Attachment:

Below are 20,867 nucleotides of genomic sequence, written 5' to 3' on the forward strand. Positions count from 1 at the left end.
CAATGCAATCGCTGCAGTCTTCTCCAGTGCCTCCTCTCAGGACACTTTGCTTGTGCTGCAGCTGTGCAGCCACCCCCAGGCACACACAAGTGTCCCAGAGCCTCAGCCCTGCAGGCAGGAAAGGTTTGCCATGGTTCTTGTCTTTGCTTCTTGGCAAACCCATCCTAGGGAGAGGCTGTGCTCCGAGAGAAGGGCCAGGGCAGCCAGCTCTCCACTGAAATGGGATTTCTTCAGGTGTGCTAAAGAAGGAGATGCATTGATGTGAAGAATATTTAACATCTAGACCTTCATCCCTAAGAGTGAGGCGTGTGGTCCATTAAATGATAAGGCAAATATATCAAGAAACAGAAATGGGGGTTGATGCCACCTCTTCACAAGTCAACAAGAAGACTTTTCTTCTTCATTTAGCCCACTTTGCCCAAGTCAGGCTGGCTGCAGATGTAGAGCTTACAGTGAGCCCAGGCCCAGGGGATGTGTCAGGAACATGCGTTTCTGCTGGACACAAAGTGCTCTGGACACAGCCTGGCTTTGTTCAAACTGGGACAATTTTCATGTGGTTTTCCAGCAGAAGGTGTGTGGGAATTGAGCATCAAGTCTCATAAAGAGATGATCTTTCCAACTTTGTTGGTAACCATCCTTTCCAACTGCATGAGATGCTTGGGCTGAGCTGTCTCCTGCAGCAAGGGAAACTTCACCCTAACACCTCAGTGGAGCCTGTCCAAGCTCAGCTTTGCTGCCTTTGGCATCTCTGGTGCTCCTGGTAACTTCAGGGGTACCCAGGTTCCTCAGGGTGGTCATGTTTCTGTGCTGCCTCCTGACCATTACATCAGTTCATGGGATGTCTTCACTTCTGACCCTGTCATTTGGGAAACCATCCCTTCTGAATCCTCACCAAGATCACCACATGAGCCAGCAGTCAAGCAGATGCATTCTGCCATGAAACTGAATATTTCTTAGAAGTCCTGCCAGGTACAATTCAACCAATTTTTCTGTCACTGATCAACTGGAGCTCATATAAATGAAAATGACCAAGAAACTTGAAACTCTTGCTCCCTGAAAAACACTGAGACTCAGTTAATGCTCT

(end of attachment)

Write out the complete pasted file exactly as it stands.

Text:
Below are 20,867 nucleotides of genomic sequence, written 5' to 3' on the forward strand. Positions count from 1 at the left end.
CAATGCAATCGCTGCAGTCTTCTCCAGTGCCTCCTCTCAGGACACTTTGCTTGTGCTGCAGCTGTGCAGCCACCCCCAGGCACACACAAGTGTCCCAGAGCCTCAGCCCTGCAGGCAGGAAAGGTTTGCCATGGTTCTTGTCTTTGCTTCTTGGCAAACCCATCCTAGGGAGAGGCTGTGCTCCGAGAGAAGGGCCAGGGCAGCCAGCTCTCCACTGAAATGGGATTTCTTCAGGTGTGCTAAAGAAGGAGATGCATTGATGTGAAGAATATTTAACATCTAGACCTTCATCCCTAAGAGTGAGGCGTGTGGTCCATTAAATGATAAGGCAAATATATCAAGAAACAGAAATGGGGGTTGATGCCACCTCTTCACAAGTCAACAAGAAGACTTTTCTTCTTCATTTAGCCCACTTTGCCCAAGTCAGGCTGGCTGCAGATGTAGAGCTTACAGTGAGCCCAGGCCCAGGGGATGTGTCAGGAACATGCGTTTCTGCTGGACACAAAGTGCTCTGGACACAGCCTGGCTTTGTTCAAACTGGGACAATTTTCATGTGGTTTTCCAGCAGAAGGTGTGTGGGAATTGAGCATCAAGTCTCATAAAGAGATGATCTTTCCAACTTTGTTGGTAACCATCCTTTCCAACTGCATGAGATGCTTGGGCTGAGCTGTCTCCTGCAGCAAGGGAAACTTCACCCTAACACCTCAGTGGAGCCTGTCCAAGCTCAGCTTTGCTGCCTTTGGCATCTCTGGTGCTCCTGGTAACTTCAGGGGTACCCAGGTTCCTCAGGGTGGTCATGTTTCTGTGCTGCCTCCTGACCATTACATCAGTTCATGGGATGTCTTCACTTCTGACCCTGTCATTTGGGAAACCATCCCTTCTGAATCCTCACCAAGATCACCACATGAGCCAGCAGTCAAGCAGATGCATTCTGCCATGAAACTGAATATTTCTTAGAAGTCCTGCCAGGTACAATTCAACCAATTTTTCTGTCACTGATCAACTGGAGCTCATATAAATGAAAATGACCAAGAAACTTGAAACTCTTGCTCCCTGAAAAACACTGAGACTCAGTTAATGCTCT